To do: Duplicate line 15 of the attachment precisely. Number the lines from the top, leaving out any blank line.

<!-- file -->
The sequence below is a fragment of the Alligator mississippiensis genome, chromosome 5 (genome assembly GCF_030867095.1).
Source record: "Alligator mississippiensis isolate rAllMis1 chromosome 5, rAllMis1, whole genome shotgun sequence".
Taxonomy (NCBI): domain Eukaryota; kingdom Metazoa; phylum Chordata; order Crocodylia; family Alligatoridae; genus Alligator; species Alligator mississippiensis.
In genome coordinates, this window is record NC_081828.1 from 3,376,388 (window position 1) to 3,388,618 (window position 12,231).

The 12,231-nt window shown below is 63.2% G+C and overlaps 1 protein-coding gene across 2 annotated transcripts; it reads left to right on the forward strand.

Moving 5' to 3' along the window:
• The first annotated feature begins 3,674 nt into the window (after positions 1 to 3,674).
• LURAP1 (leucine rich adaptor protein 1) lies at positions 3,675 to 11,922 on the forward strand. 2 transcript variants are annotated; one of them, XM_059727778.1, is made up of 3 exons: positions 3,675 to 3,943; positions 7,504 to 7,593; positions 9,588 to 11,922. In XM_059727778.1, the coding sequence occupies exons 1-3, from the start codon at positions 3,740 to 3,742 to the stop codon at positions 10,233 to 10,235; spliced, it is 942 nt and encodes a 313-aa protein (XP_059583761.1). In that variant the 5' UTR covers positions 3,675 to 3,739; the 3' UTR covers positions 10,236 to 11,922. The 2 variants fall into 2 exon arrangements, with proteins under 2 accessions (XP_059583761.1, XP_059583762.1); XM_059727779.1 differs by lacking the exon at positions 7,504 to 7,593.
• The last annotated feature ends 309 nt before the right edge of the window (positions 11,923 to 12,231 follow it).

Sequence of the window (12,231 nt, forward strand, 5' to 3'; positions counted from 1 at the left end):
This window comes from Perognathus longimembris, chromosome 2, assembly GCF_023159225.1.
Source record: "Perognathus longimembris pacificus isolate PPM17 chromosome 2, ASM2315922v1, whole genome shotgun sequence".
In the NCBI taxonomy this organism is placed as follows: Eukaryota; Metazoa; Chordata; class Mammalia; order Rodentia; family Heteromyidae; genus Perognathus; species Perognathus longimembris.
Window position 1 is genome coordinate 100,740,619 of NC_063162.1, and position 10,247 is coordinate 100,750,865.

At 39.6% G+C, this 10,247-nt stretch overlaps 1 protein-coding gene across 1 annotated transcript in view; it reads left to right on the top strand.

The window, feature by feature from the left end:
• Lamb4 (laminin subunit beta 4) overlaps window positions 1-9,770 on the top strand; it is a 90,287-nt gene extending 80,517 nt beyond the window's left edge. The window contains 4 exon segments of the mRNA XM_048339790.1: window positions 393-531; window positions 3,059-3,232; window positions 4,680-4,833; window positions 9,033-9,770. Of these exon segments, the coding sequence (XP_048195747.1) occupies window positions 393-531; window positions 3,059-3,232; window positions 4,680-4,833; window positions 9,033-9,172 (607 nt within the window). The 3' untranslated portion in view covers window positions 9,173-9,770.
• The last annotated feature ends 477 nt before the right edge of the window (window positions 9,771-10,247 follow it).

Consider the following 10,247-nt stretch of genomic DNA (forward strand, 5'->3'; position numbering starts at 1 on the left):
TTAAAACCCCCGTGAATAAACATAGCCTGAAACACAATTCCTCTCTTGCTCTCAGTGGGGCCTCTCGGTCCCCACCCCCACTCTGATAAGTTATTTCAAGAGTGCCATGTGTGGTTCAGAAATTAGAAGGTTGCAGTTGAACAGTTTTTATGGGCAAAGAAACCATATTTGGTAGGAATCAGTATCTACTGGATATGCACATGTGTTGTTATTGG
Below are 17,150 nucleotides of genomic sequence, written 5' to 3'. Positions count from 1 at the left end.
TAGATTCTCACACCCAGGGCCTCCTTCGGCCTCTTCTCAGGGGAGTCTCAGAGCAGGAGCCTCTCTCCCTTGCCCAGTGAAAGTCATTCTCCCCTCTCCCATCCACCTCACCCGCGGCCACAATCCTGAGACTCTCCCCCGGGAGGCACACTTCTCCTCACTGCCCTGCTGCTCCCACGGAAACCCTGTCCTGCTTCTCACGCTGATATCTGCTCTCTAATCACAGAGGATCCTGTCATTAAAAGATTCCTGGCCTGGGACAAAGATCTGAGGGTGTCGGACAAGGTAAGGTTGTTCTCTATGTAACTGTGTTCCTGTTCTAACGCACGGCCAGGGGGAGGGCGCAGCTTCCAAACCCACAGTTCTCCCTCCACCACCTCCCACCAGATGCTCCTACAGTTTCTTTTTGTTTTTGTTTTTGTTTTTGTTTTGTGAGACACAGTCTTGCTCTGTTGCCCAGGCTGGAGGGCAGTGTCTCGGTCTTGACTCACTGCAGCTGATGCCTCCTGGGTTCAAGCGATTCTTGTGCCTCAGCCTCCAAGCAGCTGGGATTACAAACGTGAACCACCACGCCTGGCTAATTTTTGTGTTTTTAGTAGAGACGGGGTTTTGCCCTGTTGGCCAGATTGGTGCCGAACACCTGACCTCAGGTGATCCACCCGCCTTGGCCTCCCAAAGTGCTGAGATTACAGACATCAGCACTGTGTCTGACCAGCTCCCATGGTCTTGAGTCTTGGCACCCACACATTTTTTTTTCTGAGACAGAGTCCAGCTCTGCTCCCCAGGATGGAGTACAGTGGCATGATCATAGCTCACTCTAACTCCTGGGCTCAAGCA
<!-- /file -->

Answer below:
At 39.6% G+C, this 10,247-nt stretch overlaps 1 protein-coding gene across 1 annotated transcript in view; it reads left to right on the top strand.